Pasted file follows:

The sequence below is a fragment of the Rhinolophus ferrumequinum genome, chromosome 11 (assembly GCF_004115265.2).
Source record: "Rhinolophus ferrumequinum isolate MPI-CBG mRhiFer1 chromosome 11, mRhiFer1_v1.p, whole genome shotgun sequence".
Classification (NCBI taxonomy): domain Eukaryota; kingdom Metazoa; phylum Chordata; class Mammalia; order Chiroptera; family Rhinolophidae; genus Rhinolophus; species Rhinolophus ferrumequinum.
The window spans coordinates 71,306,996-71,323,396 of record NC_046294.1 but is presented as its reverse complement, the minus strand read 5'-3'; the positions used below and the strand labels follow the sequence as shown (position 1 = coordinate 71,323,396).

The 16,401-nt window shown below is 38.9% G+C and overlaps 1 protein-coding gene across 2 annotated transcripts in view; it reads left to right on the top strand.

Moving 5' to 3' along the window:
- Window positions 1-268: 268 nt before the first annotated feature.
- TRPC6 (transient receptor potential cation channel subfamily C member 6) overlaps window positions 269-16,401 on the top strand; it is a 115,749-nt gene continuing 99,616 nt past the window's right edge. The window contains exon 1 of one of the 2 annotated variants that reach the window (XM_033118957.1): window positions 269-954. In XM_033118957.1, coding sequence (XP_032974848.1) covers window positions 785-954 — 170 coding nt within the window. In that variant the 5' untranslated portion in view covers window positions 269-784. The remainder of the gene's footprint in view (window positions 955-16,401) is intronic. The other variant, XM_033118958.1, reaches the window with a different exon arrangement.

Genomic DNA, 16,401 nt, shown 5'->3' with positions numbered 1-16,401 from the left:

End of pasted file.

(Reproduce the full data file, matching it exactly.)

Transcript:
The sequence below is a fragment of the Rhinolophus ferrumequinum genome, chromosome 11 (assembly GCF_004115265.2).
Source record: "Rhinolophus ferrumequinum isolate MPI-CBG mRhiFer1 chromosome 11, mRhiFer1_v1.p, whole genome shotgun sequence".
Classification (NCBI taxonomy): domain Eukaryota; kingdom Metazoa; phylum Chordata; class Mammalia; order Chiroptera; family Rhinolophidae; genus Rhinolophus; species Rhinolophus ferrumequinum.
The window spans coordinates 71,306,996-71,323,396 of record NC_046294.1 but is presented as its reverse complement, the minus strand read 5'-3'; the positions used below and the strand labels follow the sequence as shown (position 1 = coordinate 71,323,396).

The 16,401-nt window shown below is 38.9% G+C and overlaps 1 protein-coding gene across 2 annotated transcripts in view; it reads left to right on the top strand.

Moving 5' to 3' along the window:
- Window positions 1-268: 268 nt before the first annotated feature.
- TRPC6 (transient receptor potential cation channel subfamily C member 6) overlaps window positions 269-16,401 on the top strand; it is a 115,749-nt gene continuing 99,616 nt past the window's right edge. The window contains exon 1 of one of the 2 annotated variants that reach the window (XM_033118957.1): window positions 269-954. In XM_033118957.1, coding sequence (XP_032974848.1) covers window positions 785-954 — 170 coding nt within the window. In that variant the 5' untranslated portion in view covers window positions 269-784. The remainder of the gene's footprint in view (window positions 955-16,401) is intronic. The other variant, XM_033118958.1, reaches the window with a different exon arrangement.

Genomic DNA, 16,401 nt, shown 5'->3' with positions numbered 1-16,401 from the left: